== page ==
Wednesday April 9, 2008
A study to be published in Thursday's New England Journal of Medicine takes a look at whether two doses of the mumps vaccine are enough in the case of an outbreak.
Since the mid-'80s, the number of cases of mumps in the U.S. has sharply declined to the point where the virus is a rarity; fewer than 1,000 cases are reported each year nationwide.
But in 2006 there was a big outbreak, especially on college campuses.
In the Thomas Jefferson Health District there were 64 suspected cases, 55 of which were tied to UVa.
Local health officials are reacting to the CDC study, telling CBS19 News a third vaccination wouldn't do much good.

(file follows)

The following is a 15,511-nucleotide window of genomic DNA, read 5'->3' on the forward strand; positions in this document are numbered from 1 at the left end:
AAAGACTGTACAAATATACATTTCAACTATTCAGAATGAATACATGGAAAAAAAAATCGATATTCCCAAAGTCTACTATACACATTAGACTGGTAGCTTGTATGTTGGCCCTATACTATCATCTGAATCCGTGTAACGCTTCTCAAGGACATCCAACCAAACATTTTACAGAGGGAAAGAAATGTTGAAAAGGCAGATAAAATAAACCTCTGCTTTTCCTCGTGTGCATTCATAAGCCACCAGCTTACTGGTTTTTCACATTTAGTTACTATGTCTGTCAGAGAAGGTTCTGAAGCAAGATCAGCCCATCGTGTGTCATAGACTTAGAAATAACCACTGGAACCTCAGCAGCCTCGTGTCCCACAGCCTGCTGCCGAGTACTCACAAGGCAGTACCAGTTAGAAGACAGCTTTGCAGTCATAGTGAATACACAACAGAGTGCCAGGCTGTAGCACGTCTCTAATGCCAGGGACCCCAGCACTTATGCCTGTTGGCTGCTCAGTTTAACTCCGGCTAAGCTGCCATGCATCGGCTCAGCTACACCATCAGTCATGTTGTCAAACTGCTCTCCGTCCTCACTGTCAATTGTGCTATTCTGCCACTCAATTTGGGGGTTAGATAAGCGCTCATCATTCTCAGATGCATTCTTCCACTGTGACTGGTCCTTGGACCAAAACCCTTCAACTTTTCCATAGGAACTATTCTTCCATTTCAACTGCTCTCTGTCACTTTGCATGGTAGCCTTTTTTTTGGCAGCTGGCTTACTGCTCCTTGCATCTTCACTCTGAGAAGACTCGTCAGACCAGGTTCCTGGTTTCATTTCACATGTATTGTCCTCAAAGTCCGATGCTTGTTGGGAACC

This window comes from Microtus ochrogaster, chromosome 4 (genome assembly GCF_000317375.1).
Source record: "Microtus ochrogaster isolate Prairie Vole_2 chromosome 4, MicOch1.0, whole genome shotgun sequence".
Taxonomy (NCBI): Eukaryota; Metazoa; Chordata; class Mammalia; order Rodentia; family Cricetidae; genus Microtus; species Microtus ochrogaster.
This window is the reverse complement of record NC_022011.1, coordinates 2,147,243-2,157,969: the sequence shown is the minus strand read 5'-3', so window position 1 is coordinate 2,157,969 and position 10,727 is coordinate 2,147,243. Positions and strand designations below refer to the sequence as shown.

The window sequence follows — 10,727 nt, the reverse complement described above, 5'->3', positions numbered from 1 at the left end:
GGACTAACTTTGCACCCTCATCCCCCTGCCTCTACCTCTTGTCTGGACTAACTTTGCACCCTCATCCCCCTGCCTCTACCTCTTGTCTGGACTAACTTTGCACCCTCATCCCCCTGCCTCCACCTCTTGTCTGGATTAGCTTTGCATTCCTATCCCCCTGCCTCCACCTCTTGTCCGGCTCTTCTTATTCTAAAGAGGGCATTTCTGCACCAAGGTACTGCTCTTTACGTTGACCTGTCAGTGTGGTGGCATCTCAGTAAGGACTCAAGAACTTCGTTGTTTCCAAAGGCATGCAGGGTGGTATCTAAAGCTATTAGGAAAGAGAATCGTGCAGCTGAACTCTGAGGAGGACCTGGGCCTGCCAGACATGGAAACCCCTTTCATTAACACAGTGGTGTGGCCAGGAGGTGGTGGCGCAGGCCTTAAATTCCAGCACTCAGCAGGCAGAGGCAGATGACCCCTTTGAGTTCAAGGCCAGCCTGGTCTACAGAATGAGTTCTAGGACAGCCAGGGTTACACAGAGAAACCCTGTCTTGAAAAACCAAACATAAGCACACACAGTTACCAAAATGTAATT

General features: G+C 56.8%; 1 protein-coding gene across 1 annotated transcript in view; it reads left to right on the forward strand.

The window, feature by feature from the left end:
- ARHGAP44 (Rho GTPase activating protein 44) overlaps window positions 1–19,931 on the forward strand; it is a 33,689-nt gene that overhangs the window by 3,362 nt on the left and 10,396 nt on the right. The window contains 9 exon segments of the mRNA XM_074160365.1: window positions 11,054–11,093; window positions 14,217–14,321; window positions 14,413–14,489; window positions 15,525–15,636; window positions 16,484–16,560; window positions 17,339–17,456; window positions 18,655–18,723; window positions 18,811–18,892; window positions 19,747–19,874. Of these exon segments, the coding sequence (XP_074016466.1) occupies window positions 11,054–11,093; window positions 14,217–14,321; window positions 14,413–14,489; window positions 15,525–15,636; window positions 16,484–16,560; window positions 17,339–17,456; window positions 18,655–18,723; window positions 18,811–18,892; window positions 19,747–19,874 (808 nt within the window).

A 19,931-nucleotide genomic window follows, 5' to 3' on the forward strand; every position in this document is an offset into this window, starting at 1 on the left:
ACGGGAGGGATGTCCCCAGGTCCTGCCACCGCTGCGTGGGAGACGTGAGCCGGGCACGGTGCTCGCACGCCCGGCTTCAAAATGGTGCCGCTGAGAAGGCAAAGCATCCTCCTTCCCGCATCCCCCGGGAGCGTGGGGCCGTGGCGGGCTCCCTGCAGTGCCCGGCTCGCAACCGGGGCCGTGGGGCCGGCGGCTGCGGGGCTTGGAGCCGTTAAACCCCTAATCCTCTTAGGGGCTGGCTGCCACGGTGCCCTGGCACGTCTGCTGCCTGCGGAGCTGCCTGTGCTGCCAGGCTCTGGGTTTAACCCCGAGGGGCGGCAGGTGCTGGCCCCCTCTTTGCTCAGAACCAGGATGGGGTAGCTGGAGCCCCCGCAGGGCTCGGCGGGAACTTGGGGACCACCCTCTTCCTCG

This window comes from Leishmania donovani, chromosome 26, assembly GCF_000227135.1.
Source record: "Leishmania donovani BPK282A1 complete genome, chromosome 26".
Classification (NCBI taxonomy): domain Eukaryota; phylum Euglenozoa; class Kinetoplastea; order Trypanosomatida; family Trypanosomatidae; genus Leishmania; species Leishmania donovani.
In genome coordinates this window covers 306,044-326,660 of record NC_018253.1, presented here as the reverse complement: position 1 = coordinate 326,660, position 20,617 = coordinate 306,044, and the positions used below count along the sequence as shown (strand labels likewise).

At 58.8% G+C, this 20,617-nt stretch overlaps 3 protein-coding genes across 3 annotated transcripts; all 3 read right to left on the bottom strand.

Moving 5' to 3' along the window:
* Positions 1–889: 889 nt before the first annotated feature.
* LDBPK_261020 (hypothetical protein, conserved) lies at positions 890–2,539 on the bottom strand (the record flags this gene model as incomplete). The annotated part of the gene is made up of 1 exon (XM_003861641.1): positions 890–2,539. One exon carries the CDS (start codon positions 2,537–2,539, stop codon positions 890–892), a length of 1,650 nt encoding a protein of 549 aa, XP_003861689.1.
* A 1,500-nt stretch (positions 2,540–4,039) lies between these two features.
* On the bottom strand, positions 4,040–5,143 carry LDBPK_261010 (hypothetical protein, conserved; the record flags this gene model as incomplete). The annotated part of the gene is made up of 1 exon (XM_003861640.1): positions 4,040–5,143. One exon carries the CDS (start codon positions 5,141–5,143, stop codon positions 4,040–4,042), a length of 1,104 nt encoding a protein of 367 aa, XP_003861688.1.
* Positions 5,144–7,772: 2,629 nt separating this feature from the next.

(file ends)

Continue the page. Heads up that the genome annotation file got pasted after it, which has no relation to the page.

"In the outbreak we had here, all of the people had actually either had two doses of vaccine or had had the mumps disease when they were younger," said TJHD Health Director Dr. Lilian Peake.
"I think if you get 97, 98 percent of your population vaccinated with the two shots, you can minimize the effect of the outbreak," said Dr. James C. Turner, Executive Director of UVa's Student Health Department.
Dr. Turner adds if you've had the two shot vaccine and you get mumps, you won't be nearly as sick for nearly as long as someone who hasn't been vaccinated.
He adds that while grade schoolers need the vaccine to be allowed in class, Virginia state law lets college students go a full semester without having to be vaccinated. That's a loophole some health experts say would be better off closed.
For more information on mumps, visit the following Web sites:
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